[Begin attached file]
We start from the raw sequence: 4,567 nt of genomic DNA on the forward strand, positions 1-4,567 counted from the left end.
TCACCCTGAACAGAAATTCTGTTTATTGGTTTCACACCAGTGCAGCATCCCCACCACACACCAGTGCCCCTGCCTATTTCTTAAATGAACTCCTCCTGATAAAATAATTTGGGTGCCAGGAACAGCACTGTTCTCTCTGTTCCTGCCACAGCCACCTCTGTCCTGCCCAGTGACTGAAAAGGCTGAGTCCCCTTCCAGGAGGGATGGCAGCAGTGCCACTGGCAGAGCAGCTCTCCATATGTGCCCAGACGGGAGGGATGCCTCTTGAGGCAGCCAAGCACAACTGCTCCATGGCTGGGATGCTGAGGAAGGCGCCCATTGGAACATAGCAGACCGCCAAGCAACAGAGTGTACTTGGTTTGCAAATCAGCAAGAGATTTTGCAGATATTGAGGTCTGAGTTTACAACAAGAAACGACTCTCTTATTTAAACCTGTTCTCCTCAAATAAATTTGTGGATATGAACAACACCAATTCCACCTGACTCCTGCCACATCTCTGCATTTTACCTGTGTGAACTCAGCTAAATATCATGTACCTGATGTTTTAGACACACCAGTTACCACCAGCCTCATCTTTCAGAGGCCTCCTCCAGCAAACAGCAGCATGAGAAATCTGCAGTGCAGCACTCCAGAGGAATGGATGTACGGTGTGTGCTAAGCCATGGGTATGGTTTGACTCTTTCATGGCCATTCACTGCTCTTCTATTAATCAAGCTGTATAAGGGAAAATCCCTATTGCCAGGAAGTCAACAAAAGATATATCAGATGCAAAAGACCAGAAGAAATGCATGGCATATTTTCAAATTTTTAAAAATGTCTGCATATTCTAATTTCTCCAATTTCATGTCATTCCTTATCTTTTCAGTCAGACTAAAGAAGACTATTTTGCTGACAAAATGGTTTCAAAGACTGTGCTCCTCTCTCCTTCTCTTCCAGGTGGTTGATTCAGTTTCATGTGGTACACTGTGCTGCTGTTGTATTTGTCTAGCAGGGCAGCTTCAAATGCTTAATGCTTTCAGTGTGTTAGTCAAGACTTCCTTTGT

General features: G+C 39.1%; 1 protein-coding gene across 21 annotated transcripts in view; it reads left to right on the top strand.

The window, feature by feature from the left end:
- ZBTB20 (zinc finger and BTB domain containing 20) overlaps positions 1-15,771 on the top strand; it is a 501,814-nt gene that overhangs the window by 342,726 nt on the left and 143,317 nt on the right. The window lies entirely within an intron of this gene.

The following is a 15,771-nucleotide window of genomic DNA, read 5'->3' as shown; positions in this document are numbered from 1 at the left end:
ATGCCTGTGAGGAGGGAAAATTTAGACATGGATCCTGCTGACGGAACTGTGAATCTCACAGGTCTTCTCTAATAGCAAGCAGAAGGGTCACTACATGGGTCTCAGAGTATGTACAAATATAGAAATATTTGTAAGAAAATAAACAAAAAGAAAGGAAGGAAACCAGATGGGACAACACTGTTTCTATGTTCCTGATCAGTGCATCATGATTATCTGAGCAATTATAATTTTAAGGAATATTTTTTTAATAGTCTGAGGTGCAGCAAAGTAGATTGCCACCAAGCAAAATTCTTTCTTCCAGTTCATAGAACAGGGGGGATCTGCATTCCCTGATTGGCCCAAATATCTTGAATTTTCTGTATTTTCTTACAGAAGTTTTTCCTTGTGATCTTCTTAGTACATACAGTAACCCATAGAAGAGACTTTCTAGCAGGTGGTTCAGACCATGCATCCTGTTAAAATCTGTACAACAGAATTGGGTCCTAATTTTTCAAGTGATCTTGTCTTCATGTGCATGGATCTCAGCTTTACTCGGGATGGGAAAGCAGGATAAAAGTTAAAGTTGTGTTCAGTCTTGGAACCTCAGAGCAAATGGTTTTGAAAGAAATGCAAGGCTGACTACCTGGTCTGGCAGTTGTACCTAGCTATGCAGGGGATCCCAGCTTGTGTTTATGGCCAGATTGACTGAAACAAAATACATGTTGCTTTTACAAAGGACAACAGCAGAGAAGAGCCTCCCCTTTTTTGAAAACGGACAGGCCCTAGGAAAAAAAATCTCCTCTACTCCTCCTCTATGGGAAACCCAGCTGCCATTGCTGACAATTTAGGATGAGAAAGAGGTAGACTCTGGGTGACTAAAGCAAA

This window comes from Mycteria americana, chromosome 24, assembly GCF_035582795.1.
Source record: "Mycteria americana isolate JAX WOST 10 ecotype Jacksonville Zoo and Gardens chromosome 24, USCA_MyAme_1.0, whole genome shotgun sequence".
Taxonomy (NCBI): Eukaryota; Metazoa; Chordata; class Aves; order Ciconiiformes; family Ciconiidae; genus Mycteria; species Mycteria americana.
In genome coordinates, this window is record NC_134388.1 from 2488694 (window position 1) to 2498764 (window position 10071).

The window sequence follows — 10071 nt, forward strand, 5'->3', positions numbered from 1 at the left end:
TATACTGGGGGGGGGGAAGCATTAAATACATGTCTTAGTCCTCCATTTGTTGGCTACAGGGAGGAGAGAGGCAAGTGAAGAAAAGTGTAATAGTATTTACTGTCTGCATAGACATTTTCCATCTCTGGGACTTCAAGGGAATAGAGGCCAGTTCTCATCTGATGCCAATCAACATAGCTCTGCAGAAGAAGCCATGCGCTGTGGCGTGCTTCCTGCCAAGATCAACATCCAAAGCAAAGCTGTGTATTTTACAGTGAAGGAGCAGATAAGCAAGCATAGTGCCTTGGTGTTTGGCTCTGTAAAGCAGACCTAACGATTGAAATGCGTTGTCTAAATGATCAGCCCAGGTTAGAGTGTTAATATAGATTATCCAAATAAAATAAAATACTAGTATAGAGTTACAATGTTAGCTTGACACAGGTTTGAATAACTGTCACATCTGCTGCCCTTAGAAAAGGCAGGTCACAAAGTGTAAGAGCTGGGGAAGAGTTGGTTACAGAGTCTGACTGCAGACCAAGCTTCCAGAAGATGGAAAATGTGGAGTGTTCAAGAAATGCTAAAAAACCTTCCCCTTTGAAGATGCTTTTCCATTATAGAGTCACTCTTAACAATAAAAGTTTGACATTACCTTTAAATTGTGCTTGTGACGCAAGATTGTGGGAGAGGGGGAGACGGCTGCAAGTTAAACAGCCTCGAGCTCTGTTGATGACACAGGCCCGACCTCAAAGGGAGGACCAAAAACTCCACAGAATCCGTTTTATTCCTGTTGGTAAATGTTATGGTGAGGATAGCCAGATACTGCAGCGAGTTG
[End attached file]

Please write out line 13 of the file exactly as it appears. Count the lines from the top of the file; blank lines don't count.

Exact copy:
TATACTGGGGGGGGGGAAGCATTAAATACATGTCTTAGTCCTCCATTTGTTGGCTACAGGGAGGAGAGAGGCAAGTGAAGAAAAGTGTAATAGTATTTACTGTCTGCATAGACATTTTCCATCTCTGGGACTTCAAGGGAATAGAGGCCAGTTCTCATCTGATGCCAATCAACATAGCTCTGCAGAAGAAGCCATGCGCTGTGGCGTGCTTCCTGCCAAGATCAACATCCAAAGCAAAGCTGTGTATTTTACAGTGAAGGAGCAGATAAGCAAGCATAGTGCCTTGGTGTTTGGCTCTGTAAAGCAGACCTAACGATTGAAATGCGTTGTCTAAATGATCAGCCCAGGTTAGAGTGTTAATATAGATTATCCAAATAAAATAAAATACTAGTATAGAGTTACAATGTTAGCTTGACACAGGTTTGAATAACTGTCACATCTGCTGCCCTTAGAAAAGGCAGGTCACAAAGTGTAAGAGCTGGGGAAGAGTTGGTTACAGAGTCTGACTGCAGACCAAGCTTCCAGAAGATGGAAAATGTGGAGTGTTCAAGAAATGCTAAAAAACCTTCCCCTTTGAAGATGCTTTTCCATTATAGAGTCACTCTTAACAATAAAAGTTTGACATTACCTTTAAATTGTGCTTGTGACGCAAGATTGTGGGAGAGGGGGAGACGGCTGCAAGTTAAACAGCCTCGAGCTCTGTTGATGACACAGGCCCGACCTCAAAGGGAGGACCAAAAACTCCACAGAATCCGTTTTATTCCTGTTGGTAAATGTTATGGTGAGGATAGCCAGATACTGCAGCGAGTTG